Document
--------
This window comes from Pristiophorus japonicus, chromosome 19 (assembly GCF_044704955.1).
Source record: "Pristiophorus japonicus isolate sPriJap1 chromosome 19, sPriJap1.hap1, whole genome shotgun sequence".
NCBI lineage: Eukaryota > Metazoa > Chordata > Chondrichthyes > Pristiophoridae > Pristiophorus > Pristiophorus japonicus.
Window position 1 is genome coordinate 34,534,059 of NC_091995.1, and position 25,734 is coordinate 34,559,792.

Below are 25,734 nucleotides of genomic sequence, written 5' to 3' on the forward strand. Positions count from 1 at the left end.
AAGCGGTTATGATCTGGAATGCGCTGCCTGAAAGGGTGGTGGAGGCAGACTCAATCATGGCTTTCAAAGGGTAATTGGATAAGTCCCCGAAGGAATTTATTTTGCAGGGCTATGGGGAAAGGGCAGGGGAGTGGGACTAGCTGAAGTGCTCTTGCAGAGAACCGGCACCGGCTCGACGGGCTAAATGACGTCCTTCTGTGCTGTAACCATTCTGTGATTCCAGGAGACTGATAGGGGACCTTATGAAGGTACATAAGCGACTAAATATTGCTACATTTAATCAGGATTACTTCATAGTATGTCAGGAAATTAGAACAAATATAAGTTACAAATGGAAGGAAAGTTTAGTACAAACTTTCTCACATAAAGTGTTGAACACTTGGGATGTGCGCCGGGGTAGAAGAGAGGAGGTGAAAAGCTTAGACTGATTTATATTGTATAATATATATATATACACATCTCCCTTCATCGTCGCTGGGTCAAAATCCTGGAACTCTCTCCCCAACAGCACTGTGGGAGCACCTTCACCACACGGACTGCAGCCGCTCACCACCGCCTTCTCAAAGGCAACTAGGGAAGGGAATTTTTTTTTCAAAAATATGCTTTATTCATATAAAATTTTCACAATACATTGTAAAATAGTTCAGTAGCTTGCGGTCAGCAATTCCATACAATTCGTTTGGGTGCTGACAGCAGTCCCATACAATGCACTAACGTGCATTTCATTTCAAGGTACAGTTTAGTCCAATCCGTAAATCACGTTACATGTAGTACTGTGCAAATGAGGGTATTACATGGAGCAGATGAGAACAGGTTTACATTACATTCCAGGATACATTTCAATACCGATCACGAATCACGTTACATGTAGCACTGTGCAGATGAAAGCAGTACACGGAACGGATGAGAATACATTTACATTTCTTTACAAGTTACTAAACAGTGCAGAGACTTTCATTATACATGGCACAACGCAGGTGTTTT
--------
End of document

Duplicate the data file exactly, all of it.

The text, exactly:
This window comes from Pristiophorus japonicus, chromosome 19 (assembly GCF_044704955.1).
Source record: "Pristiophorus japonicus isolate sPriJap1 chromosome 19, sPriJap1.hap1, whole genome shotgun sequence".
NCBI lineage: Eukaryota > Metazoa > Chordata > Chondrichthyes > Pristiophoridae > Pristiophorus > Pristiophorus japonicus.
Window position 1 is genome coordinate 34,534,059 of NC_091995.1, and position 25,734 is coordinate 34,559,792.

Below are 25,734 nucleotides of genomic sequence, written 5' to 3' on the forward strand. Positions count from 1 at the left end.
AAGCGGTTATGATCTGGAATGCGCTGCCTGAAAGGGTGGTGGAGGCAGACTCAATCATGGCTTTCAAAGGGTAATTGGATAAGTCCCCGAAGGAATTTATTTTGCAGGGCTATGGGGAAAGGGCAGGGGAGTGGGACTAGCTGAAGTGCTCTTGCAGAGAACCGGCACCGGCTCGACGGGCTAAATGACGTCCTTCTGTGCTGTAACCATTCTGTGATTCCAGGAGACTGATAGGGGACCTTATGAAGGTACATAAGCGACTAAATATTGCTACATTTAATCAGGATTACTTCATAGTATGTCAGGAAATTAGAACAAATATAAGTTACAAATGGAAGGAAAGTTTAGTACAAACTTTCTCACATAAAGTGTTGAACACTTGGGATGTGCGCCGGGGTAGAAGAGAGGAGGTGAAAAGCTTAGACTGATTTATATTGTATAATATATATATATACACATCTCCCTTCATCGTCGCTGGGTCAAAATCCTGGAACTCTCTCCCCAACAGCACTGTGGGAGCACCTTCACCACACGGACTGCAGCCGCTCACCACCGCCTTCTCAAAGGCAACTAGGGAAGGGAATTTTTTTTTCAAAAATATGCTTTATTCATATAAAATTTTCACAATACATTGTAAAATAGTTCAGTAGCTTGCGGTCAGCAATTCCATACAATTCGTTTGGGTGCTGACAGCAGTCCCATACAATGCACTAACGTGCATTTCATTTCAAGGTACAGTTTAGTCCAATCCGTAAATCACGTTACATGTAGTACTGTGCAAATGAGGGTATTACATGGAGCAGATGAGAACAGGTTTACATTACATTCCAGGATACATTTCAATACCGATCACGAATCACGTTACATGTAGCACTGTGCAGATGAAAGCAGTACACGGAACGGATGAGAATACATTTACATTTCTTTACAAGTTACTAAACAGTGCAGAGACTTTCATTATACATGGCACAACGCAGGTGTTTT